This option does not apply to all DACA recipients. However, some unauthorized immigrants can request advance authorization to leave and return to the U.S. Advance parole is important. If you leave the U.S. without it, you would be refused entry. Use Form I-131 (Application for Travel Document) to apply for advance parole.

The authorization is granted for employment, educational or humanitarian reasons only. When you return to the U.S., it is called a lawful entry. A lawful entry is one of the essential requirements for an immigrant to apply for permanent residency provided they have a legal sponsor like an employer or an American spouse.

Your eligibility for a DACA green card depends on the following:

  • You entered the U.S. for the first time without inspection
  • You have an immediate relative who is a U.S. citizen, like a spouse or a child who is over 21 years of age
  • You reentered the country with advance parole

2. Marriage to a U.S. Citizen or a Lawful Permanent Resident

In order to become an immigrant with legal status, one of the most common means is to marry a lawful permanent resident or a U.S. citizen. It can be a long process though.

By law, if you entered the country without inspection and stayed for months, you have to leave the country and apply for immigrant visa in a U.S. embassy or consulate in your country of origin.

Previously, if the foreign spouse stayed in the U.S. for more than a year, he or she would be barred from coming back for a period of three to ten years.

The ruling changed and you can apply for a provisional waiver while you are still in the United States. However, you have to prove that your absence from the country would result in unusual and extreme hardship to your spouse who is a lawful permanent resident or U.S. citizen.

The provisional waiver, Form I-601A, Application for Provisional Unlawful Presence Waiver, gives a DACA recipient a level of certainty that once it was approved, the unauthorized immigrant, after a successful interview with the consul, would be allowed to return to the U.S.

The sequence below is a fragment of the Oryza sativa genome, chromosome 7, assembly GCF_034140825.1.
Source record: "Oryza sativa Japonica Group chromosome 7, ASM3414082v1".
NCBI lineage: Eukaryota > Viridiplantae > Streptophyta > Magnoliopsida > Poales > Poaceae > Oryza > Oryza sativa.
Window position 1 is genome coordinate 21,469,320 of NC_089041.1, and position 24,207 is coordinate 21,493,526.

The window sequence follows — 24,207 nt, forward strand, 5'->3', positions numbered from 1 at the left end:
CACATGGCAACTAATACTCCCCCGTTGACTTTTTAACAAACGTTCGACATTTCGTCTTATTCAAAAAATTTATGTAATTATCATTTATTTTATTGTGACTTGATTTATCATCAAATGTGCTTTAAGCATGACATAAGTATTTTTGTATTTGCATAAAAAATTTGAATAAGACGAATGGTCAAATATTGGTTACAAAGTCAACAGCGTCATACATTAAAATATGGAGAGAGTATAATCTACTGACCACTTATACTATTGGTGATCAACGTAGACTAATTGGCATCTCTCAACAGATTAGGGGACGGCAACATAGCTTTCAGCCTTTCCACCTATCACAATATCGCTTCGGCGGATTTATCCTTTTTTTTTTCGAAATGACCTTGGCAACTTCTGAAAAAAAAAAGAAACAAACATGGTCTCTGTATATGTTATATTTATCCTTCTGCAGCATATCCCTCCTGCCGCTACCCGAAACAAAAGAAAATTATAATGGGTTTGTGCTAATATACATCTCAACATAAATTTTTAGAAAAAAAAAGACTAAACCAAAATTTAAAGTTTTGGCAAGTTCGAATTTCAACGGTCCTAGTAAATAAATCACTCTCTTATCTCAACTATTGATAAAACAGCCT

3. Permanent Residence through Employment with LIFE Act Protection (DREAMers Green Card)

Most of the DREAMers are working and some have received higher education that qualifies them for jobs requiring exceptional skills. A U.S. employer might be interested in sponsoring such an employee to gain permanent residency. Aside from the DACA protection, a candidate should get a 245(i) protection via the Legal Immigration Family Equity (LIFE) Act.

It works this way. An employer might want to sponsor an undocumented immigrant with exceptional skills for a green card. The employer will provide a Labor Certification or PERM before filing the petition for the DREAMer's employment visa.

Normally, even if the employer successfully completed the required processes, the immigrant has to return to his/her country of origin because her initial entry to the U.S. was unlawful.

If the DREAMer has a LIFE Act's 245(i) protection though, he or she can complete the process in the U.S. and get a green card without leaving the country.

Related Post: 7 Tips to Choosing an Immigration Lawyer



The fate of the thousands of DACA recipients is uncertain as the moment. Many people hope that the latest version of the Dreamer's Act would pass and finally settle the issue of the unauthorized immigrants who grew up being part of the American society. The options open to them now to change their status require the expert help of experienced immigration attorney.

Although it may seem like straightforward processes, the requirements are very technical and need thorough and careful analysis by a legal expert. The answers you provide in the various forms will greatly influence whether you gain a green card or have an uncertain future.

Bernadine Racoma

Bernadine is a writer, researcher, professional and multi-awarded blogger and new media consultant. She brings with her a rich set of experience in the corporate world, as well as in the field of research and writing. Having taken early retirement after working as an international civil servant and traveling the world for 22 years, she has aggressively pursued her main interest in writing and research. You can also find Bernadine Racoma at .